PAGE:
I’m a woman in my early-40s, who, with my then-husband, became close friends among four married couples. My marriage was rocky (separate goals, many disagreements). I sought a divorce four years ago. He soon moved away, remarried.
The other three couples were initially awkward about it but included me in plans for the next get-togethers (bowling/a new play, etc.) followed by dinner at someone’s home, and discussions.
Then, one of the men revealed that his wife had been diagnosed with a serious illness. She died six months later. We all attended her funeral, helped him with bringing meals, encouraged him to re-join us after his year of mourning.
Several months later, I arrived at the meeting-place by taxi, as my car needed repairs. He drove me home.
We talked for hours, comforted each other and attended the next group gathering together. One of the women was outraged, shouting “Are you kidding me?” This was directed only to me.
After two more tries to have the group accept our being together, we stopped attending. Only one friend, a man, offered an explanation.
He said that the women especially felt insecure about what happens as we all age, have health issues and a partner dies. One even said that single women become predators to regain security.
I was shocked! How do I handle this attitude in once-close friends. It’s so hurtful!
Not A Predator
Focus on your own truth about this new relationship. Discuss it with your partner. Assure yourselves that the connection was spontaneous and mutual, and that you both still honour his previous marriage through fond memories.
If he had grown children who lost their mother, reach out as a caring friend, not a step-mom (unless a child of his seeks that in you).
Your couples’ group may eventually adjust to your new situation. If not, stay polite. You’ve no reason to apologize.
My daughter just informed me that her husband bought a bigger boat! He was terminated at the pandemic’s start and didn’t work for two years. He finally has a job. They’d previously mortgaged their house to buy the cottage.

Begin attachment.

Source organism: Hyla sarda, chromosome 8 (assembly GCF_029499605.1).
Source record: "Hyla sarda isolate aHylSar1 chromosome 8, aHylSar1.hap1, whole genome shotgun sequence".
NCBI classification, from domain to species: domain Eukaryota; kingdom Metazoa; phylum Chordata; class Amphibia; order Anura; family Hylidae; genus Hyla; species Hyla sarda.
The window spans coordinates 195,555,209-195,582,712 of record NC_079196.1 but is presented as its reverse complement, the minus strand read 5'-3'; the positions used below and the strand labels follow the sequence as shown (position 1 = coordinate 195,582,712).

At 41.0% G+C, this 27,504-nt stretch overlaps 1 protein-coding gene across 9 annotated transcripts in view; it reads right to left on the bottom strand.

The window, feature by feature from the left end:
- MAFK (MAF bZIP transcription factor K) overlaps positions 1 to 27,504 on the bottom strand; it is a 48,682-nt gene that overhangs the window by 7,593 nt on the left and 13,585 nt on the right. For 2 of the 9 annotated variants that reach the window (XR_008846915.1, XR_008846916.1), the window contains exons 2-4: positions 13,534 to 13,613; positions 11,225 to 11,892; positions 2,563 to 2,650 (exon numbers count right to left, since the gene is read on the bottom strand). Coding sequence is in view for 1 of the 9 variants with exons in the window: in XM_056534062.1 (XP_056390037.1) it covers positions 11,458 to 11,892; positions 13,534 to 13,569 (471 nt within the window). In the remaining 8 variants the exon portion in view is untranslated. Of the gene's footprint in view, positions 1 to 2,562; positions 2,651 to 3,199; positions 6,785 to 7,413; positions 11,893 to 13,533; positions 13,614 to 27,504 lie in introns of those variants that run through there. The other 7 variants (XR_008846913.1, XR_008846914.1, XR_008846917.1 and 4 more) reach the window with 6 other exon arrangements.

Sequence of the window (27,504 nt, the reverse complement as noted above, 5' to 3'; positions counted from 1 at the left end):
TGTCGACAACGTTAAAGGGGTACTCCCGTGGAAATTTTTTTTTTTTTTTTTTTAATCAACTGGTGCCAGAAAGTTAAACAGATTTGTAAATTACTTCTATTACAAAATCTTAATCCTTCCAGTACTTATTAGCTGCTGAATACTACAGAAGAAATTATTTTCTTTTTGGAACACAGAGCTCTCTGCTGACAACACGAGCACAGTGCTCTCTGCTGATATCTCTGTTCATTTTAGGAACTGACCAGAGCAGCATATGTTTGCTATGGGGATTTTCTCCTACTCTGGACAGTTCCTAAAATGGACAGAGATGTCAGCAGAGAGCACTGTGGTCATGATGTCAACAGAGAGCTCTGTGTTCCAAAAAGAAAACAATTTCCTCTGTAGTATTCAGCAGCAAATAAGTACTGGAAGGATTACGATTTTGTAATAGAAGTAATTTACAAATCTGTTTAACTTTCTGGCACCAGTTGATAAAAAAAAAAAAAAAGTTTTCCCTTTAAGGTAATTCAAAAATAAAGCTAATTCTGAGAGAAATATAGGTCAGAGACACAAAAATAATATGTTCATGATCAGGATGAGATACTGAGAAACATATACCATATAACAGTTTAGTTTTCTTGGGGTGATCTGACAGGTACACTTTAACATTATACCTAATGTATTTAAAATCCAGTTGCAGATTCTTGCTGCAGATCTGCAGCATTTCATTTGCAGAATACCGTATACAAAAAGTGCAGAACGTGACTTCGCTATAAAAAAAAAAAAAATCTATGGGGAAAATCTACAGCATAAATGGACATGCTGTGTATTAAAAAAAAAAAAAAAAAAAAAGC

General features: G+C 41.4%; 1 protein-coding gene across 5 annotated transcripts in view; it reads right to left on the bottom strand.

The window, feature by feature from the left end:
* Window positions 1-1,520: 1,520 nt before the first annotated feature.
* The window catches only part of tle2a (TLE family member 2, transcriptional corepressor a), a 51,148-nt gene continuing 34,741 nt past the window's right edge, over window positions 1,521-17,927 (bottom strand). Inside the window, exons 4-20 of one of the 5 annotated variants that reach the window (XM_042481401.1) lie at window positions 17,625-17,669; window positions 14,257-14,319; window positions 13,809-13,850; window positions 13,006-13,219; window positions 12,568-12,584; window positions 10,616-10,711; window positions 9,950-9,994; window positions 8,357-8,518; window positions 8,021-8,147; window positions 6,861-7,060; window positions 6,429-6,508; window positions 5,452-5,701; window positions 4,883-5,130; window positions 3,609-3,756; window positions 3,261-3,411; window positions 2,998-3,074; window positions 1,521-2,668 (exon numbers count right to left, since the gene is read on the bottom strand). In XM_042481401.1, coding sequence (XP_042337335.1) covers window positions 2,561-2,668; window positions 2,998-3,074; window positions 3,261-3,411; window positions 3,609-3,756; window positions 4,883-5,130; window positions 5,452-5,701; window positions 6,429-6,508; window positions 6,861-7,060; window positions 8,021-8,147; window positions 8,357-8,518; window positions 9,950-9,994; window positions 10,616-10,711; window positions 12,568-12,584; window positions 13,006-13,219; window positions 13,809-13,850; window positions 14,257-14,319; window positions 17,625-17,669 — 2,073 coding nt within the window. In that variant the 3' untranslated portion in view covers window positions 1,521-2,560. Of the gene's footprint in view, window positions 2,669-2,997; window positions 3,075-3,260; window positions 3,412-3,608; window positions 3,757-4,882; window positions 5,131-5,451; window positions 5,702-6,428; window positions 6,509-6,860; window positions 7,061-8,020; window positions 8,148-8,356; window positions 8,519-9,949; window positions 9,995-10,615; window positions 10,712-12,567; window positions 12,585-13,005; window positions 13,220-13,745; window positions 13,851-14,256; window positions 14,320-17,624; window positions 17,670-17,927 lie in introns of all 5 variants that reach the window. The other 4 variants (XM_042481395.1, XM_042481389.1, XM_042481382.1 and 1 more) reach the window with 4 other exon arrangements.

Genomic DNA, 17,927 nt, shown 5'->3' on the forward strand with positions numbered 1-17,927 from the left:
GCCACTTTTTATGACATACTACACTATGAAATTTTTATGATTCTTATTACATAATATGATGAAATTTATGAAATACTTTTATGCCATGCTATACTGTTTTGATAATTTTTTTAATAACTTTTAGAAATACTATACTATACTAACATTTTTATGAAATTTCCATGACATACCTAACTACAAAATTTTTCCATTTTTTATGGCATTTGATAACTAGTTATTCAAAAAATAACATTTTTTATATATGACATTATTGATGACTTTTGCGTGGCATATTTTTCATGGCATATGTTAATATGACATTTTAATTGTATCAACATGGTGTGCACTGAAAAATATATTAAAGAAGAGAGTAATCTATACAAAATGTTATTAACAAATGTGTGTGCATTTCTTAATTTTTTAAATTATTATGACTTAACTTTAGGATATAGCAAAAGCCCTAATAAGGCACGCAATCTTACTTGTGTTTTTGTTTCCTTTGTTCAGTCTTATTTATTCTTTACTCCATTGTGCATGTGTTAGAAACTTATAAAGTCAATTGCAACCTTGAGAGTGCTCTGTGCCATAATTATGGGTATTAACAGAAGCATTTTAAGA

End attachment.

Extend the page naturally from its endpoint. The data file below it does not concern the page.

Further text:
Now, instead of paying off the mortgage, he “needs” another boat for more pleasure at the cottage.
Their kids seldom use the cottage, hardly ever go in the water and he doesn’t swim.
I didn’t agree with this expenditure. Soon, their kids will be attending college/university and that’s not cheap.
I intend to rewrite my will so that the grandchildren receive money, not my daughter. The way her husband operates, I imagine him just getting a bigger cottage with any inheritance.
Am I A Grinch?
Well, you do show some Grinch-like grumpiness of not appreciating others’ enjoying themselves.
Yes, your son-in-law spends easily on bank-borrowed money for a more pleasurable boat. But he’s apparently not asking you for that handout. Until he does, it’s not your business.
As a mom and grandmother, you have a better role than “grinch” if you gently discuss basic finances with your daughter.
Ask her their plans for the kids’ higher education costs. Suggest that she gets more information/guidance from their bank. Show that you care about their future instead of just listing your disapprovals.
However, your will is your business. Ask a lawyer at what ages children can inherit without having parents be named executors in charge.
I’m betting those “kids” will ultimately carry similar sentiments for cottage and boat... hopefully, at whatever cost they can manage.
FEEDBACK Regarding the wife approaching age 50, who’s decided to return to graduate school, while relying on her husband and children to help with all the household chores (Oct. 3):
Reader – “My heartfelt advice to her: Don't do it.
“I made that choice, and our family suffered repercussions till today e.g., a still-estranged daughter and never seeing our grandchildren.
“You’ll eventually have to choose between finishing an important paper and a family crisis. That's a certainty.
“The dynamics of the family will change. Your good husband might begin to feel deep resentment.
“Don't do it now. It's not worth it.
“Honour your husband and family, and spend the time researching and reading up on your topic.”
Ellie - I respect your own experience but know many women who brought great wisdom and determination not only to their own achievements, but also to their children’s lives as confident, egalitarian and accomplished adults.
Tip of the day:
After a life-partner’s loss and grief, some people ultimately find new, loving relationships. It’s a cycle of life, not a rejection of the past.